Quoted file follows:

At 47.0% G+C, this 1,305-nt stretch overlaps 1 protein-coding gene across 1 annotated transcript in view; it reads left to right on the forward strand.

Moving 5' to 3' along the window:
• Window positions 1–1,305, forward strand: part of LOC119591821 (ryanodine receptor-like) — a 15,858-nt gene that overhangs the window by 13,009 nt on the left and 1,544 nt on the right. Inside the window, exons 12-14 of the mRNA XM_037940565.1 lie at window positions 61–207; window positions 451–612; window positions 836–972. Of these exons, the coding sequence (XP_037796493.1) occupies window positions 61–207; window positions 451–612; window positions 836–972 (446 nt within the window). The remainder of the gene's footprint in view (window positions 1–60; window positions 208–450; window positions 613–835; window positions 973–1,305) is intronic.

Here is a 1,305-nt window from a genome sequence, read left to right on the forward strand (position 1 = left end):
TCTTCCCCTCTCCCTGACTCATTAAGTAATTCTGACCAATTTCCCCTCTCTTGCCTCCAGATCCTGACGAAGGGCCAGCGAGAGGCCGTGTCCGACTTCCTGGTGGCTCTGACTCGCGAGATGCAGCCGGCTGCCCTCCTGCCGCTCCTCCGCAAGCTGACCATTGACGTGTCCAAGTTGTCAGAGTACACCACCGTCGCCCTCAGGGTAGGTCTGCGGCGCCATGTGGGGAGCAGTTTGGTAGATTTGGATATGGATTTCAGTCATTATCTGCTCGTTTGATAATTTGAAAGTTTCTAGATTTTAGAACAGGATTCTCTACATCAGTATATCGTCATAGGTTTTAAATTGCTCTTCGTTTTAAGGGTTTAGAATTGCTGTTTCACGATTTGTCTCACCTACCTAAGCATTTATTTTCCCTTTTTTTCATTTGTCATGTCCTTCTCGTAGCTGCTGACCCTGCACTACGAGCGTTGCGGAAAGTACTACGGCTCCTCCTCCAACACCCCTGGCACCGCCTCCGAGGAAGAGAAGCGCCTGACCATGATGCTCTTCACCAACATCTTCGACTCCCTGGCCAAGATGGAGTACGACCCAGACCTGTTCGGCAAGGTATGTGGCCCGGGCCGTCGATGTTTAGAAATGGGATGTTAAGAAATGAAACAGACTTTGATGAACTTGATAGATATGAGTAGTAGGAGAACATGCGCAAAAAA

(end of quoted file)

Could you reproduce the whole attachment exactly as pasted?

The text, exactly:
At 47.0% G+C, this 1,305-nt stretch overlaps 1 protein-coding gene across 1 annotated transcript in view; it reads left to right on the forward strand.

Moving 5' to 3' along the window:
• Window positions 1–1,305, forward strand: part of LOC119591821 (ryanodine receptor-like) — a 15,858-nt gene that overhangs the window by 13,009 nt on the left and 1,544 nt on the right. Inside the window, exons 12-14 of the mRNA XM_037940565.1 lie at window positions 61–207; window positions 451–612; window positions 836–972. Of these exons, the coding sequence (XP_037796493.1) occupies window positions 61–207; window positions 451–612; window positions 836–972 (446 nt within the window). The remainder of the gene's footprint in view (window positions 1–60; window positions 208–450; window positions 613–835; window positions 973–1,305) is intronic.

Here is a 1,305-nt window from a genome sequence, read left to right on the forward strand (position 1 = left end):
TCTTCCCCTCTCCCTGACTCATTAAGTAATTCTGACCAATTTCCCCTCTCTTGCCTCCAGATCCTGACGAAGGGCCAGCGAGAGGCCGTGTCCGACTTCCTGGTGGCTCTGACTCGCGAGATGCAGCCGGCTGCCCTCCTGCCGCTCCTCCGCAAGCTGACCATTGACGTGTCCAAGTTGTCAGAGTACACCACCGTCGCCCTCAGGGTAGGTCTGCGGCGCCATGTGGGGAGCAGTTTGGTAGATTTGGATATGGATTTCAGTCATTATCTGCTCGTTTGATAATTTGAAAGTTTCTAGATTTTAGAACAGGATTCTCTACATCAGTATATCGTCATAGGTTTTAAATTGCTCTTCGTTTTAAGGGTTTAGAATTGCTGTTTCACGATTTGTCTCACCTACCTAAGCATTTATTTTCCCTTTTTTTCATTTGTCATGTCCTTCTCGTAGCTGCTGACCCTGCACTACGAGCGTTGCGGAAAGTACTACGGCTCCTCCTCCAACACCCCTGGCACCGCCTCCGAGGAAGAGAAGCGCCTGACCATGATGCTCTTCACCAACATCTTCGACTCCCTGGCCAAGATGGAGTACGACCCAGACCTGTTCGGCAAGGTATGTGGCCCGGGCCGTCGATGTTTAGAAATGGGATGTTAAGAAATGAAACAGACTTTGATGAACTTGATAGATATGAGTAGTAGGAGAACATGCGCAAAAAA